Local author and photographer Frank Muzzy sneaks a peak at his new book, 'Images of America: Gay and Lesbian Washington, D.C.,' which offers snapshots of gay life during the past 200 years. (Photo by
WITH NATIONAL monuments, museums and historical moments dominating life in Washington, D.C., the city’s gay population is sometimes overlooked. But a South Carolina-based publishing house that specializes in documenting key details about cities and towns nationwide is helping change this.
After releasing titles about D.C. neighborhoods including Dupont Circle, Cleveland Park and Capitol Hill, and documenting the history of D.C. Marines, firefighters and baseball, among other topics, South Carolina-based Arcadia Publishing is planning next week to unveil its latest D.C.-themed title: “Gay and Lesbian Washington D.C.”
The 128-page paperback is filled with images of gay D.C., but contains far too many details about individuals believed to be gay without offering any concrete evidence.
Nonetheless, the photos D.C. resident Frank Muzzy collected, from various sources, of people and places sketch an intriguing portrait of gay life in Washington during the past 200 years.
“I felt that I’m 56 years old and that we should be handing down these stories,” Muzzy says. “We’re not the traditional family where grandma hands down the stories. I think we need to collect them ourselves and hand them down to the next generation.”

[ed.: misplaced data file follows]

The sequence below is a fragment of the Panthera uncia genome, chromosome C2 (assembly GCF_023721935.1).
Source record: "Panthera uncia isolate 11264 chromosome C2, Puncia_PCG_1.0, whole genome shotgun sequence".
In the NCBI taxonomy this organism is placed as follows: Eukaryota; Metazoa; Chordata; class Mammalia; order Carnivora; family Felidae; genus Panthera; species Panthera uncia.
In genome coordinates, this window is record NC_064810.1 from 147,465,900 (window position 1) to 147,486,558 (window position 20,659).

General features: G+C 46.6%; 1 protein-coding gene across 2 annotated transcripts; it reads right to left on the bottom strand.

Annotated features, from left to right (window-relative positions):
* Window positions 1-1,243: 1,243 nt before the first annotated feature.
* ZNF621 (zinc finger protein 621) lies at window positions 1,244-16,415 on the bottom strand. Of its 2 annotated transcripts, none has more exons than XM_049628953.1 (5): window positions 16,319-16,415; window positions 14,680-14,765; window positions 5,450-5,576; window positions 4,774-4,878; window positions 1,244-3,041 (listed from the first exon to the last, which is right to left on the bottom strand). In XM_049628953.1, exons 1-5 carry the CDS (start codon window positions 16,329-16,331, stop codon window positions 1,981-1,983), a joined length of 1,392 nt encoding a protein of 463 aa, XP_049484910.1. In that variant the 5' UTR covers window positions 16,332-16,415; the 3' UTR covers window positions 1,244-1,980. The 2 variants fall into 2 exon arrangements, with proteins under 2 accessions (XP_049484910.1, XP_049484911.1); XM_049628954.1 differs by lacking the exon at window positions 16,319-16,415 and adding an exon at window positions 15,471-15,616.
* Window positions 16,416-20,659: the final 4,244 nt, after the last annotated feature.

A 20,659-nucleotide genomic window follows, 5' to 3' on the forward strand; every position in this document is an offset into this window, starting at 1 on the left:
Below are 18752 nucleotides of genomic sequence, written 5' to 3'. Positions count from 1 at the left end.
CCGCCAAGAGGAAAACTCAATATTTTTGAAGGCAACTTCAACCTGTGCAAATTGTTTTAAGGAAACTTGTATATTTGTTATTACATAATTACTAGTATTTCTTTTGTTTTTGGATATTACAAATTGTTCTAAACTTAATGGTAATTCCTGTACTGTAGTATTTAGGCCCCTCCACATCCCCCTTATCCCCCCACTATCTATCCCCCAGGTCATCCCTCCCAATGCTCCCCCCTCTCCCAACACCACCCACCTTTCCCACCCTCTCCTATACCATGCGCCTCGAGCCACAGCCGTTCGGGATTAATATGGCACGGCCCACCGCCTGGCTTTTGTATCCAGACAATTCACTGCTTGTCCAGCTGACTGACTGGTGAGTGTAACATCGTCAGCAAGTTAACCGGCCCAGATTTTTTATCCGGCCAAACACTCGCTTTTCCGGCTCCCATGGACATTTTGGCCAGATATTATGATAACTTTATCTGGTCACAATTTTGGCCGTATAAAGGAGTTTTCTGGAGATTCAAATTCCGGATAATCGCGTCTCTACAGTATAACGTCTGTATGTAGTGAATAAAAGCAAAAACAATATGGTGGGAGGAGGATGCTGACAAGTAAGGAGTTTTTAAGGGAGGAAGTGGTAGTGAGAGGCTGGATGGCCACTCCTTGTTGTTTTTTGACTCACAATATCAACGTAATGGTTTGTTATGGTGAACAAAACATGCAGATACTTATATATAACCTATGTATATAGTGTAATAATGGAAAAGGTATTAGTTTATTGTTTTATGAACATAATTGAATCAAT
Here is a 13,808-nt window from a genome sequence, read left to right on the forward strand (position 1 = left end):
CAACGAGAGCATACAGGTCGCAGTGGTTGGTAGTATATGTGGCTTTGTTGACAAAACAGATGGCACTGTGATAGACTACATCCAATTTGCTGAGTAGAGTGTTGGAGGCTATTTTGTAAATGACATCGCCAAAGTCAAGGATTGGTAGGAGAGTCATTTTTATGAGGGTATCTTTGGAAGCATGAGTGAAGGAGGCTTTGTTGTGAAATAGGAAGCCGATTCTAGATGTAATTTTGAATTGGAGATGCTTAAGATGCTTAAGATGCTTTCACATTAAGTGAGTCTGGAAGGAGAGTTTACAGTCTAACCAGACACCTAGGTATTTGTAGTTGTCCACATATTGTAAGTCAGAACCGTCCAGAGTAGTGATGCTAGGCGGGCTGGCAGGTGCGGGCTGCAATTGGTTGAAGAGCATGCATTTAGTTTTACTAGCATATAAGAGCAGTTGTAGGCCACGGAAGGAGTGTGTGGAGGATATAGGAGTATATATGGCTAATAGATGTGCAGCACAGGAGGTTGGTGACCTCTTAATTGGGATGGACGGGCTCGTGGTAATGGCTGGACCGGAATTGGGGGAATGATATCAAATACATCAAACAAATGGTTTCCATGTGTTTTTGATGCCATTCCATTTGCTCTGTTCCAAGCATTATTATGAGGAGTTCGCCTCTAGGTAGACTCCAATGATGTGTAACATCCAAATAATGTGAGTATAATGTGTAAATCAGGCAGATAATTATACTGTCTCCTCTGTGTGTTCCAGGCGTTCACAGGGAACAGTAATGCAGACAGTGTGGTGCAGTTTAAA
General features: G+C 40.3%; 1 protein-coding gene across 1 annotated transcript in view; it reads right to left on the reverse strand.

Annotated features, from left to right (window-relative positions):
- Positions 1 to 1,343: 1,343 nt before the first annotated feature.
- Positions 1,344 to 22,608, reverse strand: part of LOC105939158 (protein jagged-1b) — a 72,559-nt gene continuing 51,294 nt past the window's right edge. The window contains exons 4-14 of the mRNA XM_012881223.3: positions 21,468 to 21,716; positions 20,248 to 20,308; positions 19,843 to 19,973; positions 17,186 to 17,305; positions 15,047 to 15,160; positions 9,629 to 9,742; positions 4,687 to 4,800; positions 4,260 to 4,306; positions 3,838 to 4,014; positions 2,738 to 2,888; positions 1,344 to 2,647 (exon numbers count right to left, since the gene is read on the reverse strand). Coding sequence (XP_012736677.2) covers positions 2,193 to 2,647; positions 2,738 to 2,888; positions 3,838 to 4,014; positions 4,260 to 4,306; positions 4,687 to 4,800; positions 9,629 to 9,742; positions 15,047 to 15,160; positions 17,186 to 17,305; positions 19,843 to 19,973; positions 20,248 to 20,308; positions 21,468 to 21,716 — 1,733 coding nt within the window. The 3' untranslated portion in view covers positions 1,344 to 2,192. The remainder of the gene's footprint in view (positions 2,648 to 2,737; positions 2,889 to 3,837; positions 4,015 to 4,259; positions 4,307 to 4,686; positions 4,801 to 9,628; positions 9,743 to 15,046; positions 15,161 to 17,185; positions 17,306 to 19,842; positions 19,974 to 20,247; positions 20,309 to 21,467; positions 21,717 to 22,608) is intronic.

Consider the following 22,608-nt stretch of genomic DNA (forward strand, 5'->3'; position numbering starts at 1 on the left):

THE BOOK BEGINS in 1784 with city designer Pierre L’Enfant, who Muzzy says in the book was probably gay. His relationship with German general Baron von Steuben, who trained soldiers at Valley Forge for the Continental Army, is highlighted in the book.
There also are photos of a number of other famous Washingtonians who Muzzy suggests were likely gay. They include President James Buchanan, his live-in companion, William Rufus de Vane King, Abraham Lincoln, J. Edgar Hoover and Eleanor Roosevelt.
“In many cases, the word ‘gay’ or ‘homosexual’ is a late 18th century term, so you can only speculate,” Muzzy says. “What I put in the book is what the speculation is, where it comes from, why we think it’s valid. As in all history, we should read between the lines. That’s where you find the meat of most stories, the things that are left out for social reasons.”
Other contemporary and historical gay figures mentioned in the book include poet Walt Whitman, lawyer Roy Cohn, as well as U.S. Reps. Barney Frank (D-Mass.) and Jim Kolbe (R-Ariz.).
Muzzy also includes in the book pictures documenting various gay civil rights protests and related actions, including demonstrations from the women’s suffrage movement. Snapshots from Gay Pride events, like Capital Pride and D.C.’s Black Pride, also are included, in addition to pictures from annual celebrations like the Atlantic Stampede, a popular gay rodeo event, and the Mr. D.C. Eagle contest.
In addition, the book devotes a chapter to HIV/AIDS activism, protests and treatment and includes a chapter highlighting different gay neighborhoods.
It also contains details about institutions that longtime residents probably couldn’t imagine life without: Whitman-Walker Clinic, the local AIDS and gay health organization, Results: The Gym, and Lambda Rising bookstore. Some gay places that no longer operate also are included like Nob Hill, LaZambra restaurant and Tracks, a popular gay club.